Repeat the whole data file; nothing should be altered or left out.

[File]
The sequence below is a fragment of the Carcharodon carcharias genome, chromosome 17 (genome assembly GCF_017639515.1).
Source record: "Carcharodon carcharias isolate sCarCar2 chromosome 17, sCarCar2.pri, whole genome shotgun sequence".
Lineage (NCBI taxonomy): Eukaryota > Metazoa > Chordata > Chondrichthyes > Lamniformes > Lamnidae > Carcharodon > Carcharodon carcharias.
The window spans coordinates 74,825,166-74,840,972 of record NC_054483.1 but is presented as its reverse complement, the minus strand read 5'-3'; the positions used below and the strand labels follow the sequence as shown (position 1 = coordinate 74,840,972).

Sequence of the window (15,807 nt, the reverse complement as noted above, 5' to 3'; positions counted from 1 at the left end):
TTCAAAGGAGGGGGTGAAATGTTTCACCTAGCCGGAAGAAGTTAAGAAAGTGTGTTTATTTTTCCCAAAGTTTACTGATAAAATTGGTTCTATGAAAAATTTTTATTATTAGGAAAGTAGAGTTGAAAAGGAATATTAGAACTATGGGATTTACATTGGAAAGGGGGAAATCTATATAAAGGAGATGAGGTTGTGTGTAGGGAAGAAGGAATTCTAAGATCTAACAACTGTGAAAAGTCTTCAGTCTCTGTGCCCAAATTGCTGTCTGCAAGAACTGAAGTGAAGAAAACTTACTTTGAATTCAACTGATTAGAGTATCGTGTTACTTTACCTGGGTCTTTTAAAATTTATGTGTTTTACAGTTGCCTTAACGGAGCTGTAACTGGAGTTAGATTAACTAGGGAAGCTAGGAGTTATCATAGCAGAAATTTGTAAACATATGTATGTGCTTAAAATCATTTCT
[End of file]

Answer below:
The sequence below is a fragment of the Carcharodon carcharias genome, chromosome 17 (genome assembly GCF_017639515.1).
Source record: "Carcharodon carcharias isolate sCarCar2 chromosome 17, sCarCar2.pri, whole genome shotgun sequence".
Lineage (NCBI taxonomy): Eukaryota > Metazoa > Chordata > Chondrichthyes > Lamniformes > Lamnidae > Carcharodon > Carcharodon carcharias.
The window spans coordinates 74,825,166-74,840,972 of record NC_054483.1 but is presented as its reverse complement, the minus strand read 5'-3'; the positions used below and the strand labels follow the sequence as shown (position 1 = coordinate 74,840,972).

Sequence of the window (15,807 nt, the reverse complement as noted above, 5' to 3'; positions counted from 1 at the left end):
TTCAAAGGAGGGGGTGAAATGTTTCACCTAGCCGGAAGAAGTTAAGAAAGTGTGTTTATTTTTCCCAAAGTTTACTGATAAAATTGGTTCTATGAAAAATTTTTATTATTAGGAAAGTAGAGTTGAAAAGGAATATTAGAACTATGGGATTTACATTGGAAAGGGGGAAATCTATATAAAGGAGATGAGGTTGTGTGTAGGGAAGAAGGAATTCTAAGATCTAACAACTGTGAAAAGTCTTCAGTCTCTGTGCCCAAATTGCTGTCTGCAAGAACTGAAGTGAAGAAAACTTACTTTGAATTCAACTGATTAGAGTATCGTGTTACTTTACCTGGGTCTTTTAAAATTTATGTGTTTTACAGTTGCCTTAACGGAGCTGTAACTGGAGTTAGATTAACTAGGGAAGCTAGGAGTTATCATAGCAGAAATTTGTAAACATATGTATGTGCTTAAAATCATTTCT